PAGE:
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“What ho! what ho! the roosters crow!
We've had a pretty chase!
For we are at the place.
A lofty gate of iron grate
Athwart the passage rose;
Away the cross-bar goes;
Look! look! what now? A pretty show!
What miracle is this?
Is falling piece by piece!
Uprears the horse with wildest force,
And snorts a fiery stream;
Directly under them.
Around her then the spectre train
A ghostly dance prolong, And capering in airy ring,
They howl a parting song: “Be patient, though your heart should break! And never-never undertake God's holy purpose to control : The Lord have mercy on your soul !"
THE STORY OF THE MUCH-WRONGED MAN.
EDITED BY WILLIAM M. GOUGE.
a celebrated boarding-school in How
ard-street. My own wrongs are quite I was born—no matter when, and sufficient to entitle my name to immotno matter where. Neither is it of any tality. It is said that they who boast consequence who my father was, much of their ancestry, are like the potatoless my grandfather. It has been said plant, the best part of which is under that in this republican country of ours, ground. I am not of that number of any man who can go back for three vain-glorious fools. I rest my claims generations without stumbling over a to distinction on my own doings, or cobbler's stool, is a nobleman. For rather on my own sufferings. my part, I think it the height of aris These sufferings commenced very tocratic presumption for any man in early. The appetite for fruit is very this country to have had a grand- strong in children; I endeavored to father, or, at least, if he has had one, gratify it in the natural way, by seizto know anything about him.
ing on fruit where I found it most abunAnd yet, if disposed to boast of my dant; that is, in the public marketparentage, I might, perhaps, excite the place. In so doing, I practised a truly envy of some of those who plume Spartan policy, in being as secret as themselves most on the gentility of possible, for I wished to give no oftheir descent. What would they say, fence to either Jew or Gentile. But I if I should tell them that my father's was sometimes discovered, and as the chief residence was a noble castle, on market-women knew as little of ana most delightful site, called Cherry cient history as they did of natural phiHill !* And that he had another resi- losophy, many were the kicks and dence in a place known by the roman- cuff's I received from them, merely belic name of Moyamensing! The cause I gratified my natural appetite front of his castle in the latter place, in a natural way, by munching a few (it is still standing), is the most beau- apples, or it may be a few pears. iiful specimen of the Gothic in the The cruelties I suffered in the city, country, with the exception of the drove me into the country. But the New York University.
farmers, when I attempted to pick a But I waive all titles to distinction few cherries or a few plums, assailed founded on my illustrious ancestry. As me with sticks and stones, and somelittle am I disposed 10 boast of my times set their dogs upon me. They education, though I received the were quite as inhuman as the markeigreater part of my literary tuition at women, and, I firmly believe, knew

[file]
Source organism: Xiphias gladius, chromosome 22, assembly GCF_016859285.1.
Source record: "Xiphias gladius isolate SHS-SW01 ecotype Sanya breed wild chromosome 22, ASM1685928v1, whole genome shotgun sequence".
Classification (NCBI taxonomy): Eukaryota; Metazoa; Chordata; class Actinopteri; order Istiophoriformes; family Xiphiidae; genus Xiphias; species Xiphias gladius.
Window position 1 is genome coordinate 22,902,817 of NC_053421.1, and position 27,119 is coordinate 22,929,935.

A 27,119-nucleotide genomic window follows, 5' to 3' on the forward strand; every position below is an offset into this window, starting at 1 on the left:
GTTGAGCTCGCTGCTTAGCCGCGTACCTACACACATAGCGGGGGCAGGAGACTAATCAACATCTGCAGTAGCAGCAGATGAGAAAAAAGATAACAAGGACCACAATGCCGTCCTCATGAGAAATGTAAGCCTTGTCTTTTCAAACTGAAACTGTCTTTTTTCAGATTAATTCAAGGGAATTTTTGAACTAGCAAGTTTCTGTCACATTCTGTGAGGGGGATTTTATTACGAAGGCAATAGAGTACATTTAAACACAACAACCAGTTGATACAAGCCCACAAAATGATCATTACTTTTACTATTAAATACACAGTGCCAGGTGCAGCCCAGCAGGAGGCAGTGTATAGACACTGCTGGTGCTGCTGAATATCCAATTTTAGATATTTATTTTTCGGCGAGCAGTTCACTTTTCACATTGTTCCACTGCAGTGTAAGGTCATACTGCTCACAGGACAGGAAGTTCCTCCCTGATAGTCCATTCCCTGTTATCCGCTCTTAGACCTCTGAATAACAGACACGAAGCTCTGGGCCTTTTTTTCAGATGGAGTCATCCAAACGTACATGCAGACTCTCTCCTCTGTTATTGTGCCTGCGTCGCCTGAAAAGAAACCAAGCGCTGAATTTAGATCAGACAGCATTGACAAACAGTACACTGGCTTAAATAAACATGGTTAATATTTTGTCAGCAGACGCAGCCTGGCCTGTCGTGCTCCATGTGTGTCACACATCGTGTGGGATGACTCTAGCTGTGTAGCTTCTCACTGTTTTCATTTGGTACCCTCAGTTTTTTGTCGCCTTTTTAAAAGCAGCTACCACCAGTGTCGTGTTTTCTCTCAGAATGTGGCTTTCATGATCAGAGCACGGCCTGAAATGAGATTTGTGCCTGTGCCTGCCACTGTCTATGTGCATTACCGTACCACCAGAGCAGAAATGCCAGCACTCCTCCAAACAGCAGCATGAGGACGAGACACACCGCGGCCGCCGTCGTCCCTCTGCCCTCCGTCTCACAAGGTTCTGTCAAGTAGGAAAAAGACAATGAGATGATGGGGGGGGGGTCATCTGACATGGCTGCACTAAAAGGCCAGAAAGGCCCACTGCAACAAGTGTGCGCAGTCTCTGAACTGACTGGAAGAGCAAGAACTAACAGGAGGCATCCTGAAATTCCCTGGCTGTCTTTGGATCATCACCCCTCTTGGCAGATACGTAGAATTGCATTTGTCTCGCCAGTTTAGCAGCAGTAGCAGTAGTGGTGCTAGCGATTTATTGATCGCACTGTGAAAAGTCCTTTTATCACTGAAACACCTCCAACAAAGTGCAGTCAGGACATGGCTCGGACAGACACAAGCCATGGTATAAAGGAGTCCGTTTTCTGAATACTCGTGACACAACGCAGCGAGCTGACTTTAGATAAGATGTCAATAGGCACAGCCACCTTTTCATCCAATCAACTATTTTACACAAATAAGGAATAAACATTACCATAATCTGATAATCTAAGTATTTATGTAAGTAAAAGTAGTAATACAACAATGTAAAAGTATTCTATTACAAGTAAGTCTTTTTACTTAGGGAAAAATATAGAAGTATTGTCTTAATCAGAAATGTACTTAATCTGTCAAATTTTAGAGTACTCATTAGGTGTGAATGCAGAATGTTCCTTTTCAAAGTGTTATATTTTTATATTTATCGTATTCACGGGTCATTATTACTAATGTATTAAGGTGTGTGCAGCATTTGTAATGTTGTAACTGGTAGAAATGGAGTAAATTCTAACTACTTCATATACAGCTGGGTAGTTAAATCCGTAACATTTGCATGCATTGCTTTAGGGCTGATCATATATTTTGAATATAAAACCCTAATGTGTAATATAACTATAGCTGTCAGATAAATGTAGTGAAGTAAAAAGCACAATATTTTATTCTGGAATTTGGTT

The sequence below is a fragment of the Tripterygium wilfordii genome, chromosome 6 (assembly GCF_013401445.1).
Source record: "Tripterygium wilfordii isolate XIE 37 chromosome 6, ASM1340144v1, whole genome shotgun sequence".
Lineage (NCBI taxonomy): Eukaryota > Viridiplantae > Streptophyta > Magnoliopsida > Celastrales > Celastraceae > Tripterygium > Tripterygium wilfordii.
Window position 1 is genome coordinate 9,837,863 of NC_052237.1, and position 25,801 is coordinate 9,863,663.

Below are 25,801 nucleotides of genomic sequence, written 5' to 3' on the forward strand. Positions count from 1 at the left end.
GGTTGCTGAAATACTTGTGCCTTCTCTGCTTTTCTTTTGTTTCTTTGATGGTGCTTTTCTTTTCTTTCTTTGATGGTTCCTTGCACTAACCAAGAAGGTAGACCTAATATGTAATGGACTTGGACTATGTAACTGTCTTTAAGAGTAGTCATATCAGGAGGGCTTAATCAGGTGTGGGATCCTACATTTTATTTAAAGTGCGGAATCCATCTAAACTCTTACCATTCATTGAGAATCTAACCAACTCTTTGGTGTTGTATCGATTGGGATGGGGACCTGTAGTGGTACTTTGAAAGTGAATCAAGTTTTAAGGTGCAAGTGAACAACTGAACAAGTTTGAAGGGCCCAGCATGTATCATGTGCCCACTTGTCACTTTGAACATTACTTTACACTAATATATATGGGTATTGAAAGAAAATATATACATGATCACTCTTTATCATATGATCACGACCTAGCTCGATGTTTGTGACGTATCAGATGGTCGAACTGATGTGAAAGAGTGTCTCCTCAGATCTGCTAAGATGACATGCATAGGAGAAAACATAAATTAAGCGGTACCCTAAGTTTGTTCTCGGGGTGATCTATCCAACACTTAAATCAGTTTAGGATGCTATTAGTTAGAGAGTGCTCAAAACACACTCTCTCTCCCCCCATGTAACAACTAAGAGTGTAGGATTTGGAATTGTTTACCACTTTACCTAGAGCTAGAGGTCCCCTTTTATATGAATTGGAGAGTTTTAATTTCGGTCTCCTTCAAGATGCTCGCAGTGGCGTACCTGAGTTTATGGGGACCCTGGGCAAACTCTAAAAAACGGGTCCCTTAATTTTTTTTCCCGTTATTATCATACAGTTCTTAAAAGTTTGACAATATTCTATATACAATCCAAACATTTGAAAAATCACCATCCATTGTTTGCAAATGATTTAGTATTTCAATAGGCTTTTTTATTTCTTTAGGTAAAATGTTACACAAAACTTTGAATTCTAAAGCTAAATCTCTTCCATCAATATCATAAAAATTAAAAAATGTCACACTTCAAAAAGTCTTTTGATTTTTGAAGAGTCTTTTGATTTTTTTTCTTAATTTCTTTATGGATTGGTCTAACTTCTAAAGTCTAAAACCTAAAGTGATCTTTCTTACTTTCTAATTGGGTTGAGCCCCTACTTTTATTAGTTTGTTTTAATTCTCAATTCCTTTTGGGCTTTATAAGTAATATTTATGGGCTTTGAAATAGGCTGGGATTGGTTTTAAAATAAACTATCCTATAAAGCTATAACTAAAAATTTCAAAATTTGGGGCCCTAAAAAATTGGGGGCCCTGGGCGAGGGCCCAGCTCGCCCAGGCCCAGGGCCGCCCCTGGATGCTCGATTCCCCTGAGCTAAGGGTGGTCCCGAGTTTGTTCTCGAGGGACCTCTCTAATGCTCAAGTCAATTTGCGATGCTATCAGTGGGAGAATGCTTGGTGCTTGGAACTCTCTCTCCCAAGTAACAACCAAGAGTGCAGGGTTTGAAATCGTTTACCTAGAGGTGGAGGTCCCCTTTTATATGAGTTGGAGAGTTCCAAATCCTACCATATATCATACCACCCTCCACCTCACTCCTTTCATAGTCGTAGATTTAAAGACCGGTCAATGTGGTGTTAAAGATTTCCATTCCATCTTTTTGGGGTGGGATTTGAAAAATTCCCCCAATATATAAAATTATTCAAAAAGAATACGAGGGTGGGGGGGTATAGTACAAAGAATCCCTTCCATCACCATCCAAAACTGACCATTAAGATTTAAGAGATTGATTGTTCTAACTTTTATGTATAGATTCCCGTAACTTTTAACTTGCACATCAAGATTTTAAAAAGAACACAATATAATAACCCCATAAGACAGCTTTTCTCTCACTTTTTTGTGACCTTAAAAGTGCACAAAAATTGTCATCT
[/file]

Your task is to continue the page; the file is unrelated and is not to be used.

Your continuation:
• We know of no place in Pennsylvania, called Cherry Hill, except the site of the Eastern Penitentiary. The Penitentiary building is, indeed, a noble structure, having a front of six hundred and fifty feet, with turrets at the corners, and a fine tower in the centre edifice, but we presume this cannot be the castle to which “ The Muchwronged Man ” alludes.
| Moyamensing is the name of an incorporated district having the city of Philadelphia proper on the north, and Southwark on the east. There are in it two very fine castles, one in the Egyptian style, for insolvent debtors, the other, which has a Gothic front, is used as a county prison.
| The only building on Howard-street, Spring Garden, Philadelphia, is the House of Refuge. But, no doubt, there are in other cities, other Howard-streets, having in them other boarding-schools. There is no reason for believing that “ The Muchwronged Man"
was born in Pennsylvania.
quite as little of ancient history and of Think not I wish to deprive you of natural philosophy, Why else should the opportunity of gratifying your they have objected to a poor, innocent natural appetites in a natural way. I child like me, gratifying his natural am not so unphilosophical. Man was appetites in a natural way?
not born to labor or to save. It is evi. Since I have come to have orchards, dent that he was not, for otherwise be and fruit-gardens, and graperies of my would have been born naturally indusown, I confess that a new light of phi. trious and economical, as is the ant losophy has broken upon me. But or the bee. View human nature as there are, I will maintain, two philoso- it is, and you cannot but be convinced, phies: one proper to shirtless and that man was born that he might enpenniless boys, the other proper to joy the fruits of other men's labors, if men of wealih and station. 'I believe he has dexterity enough to appropriate in both, and have in my time lived up them to his own use. This is the true to both. I should like to see the boy end of our being. To eat or to be that would venture to take an apple or eaten, is the first law of nature. If a pear from one of my trees. I would we do not eat, the worms will eat us. soon teach the young rascal the differ- So, 10 cheat or be cheated, is the ence between meum and tuum.
first law of civilized society. In one I was born for a hero. I always or other of these two categories do all knew I was.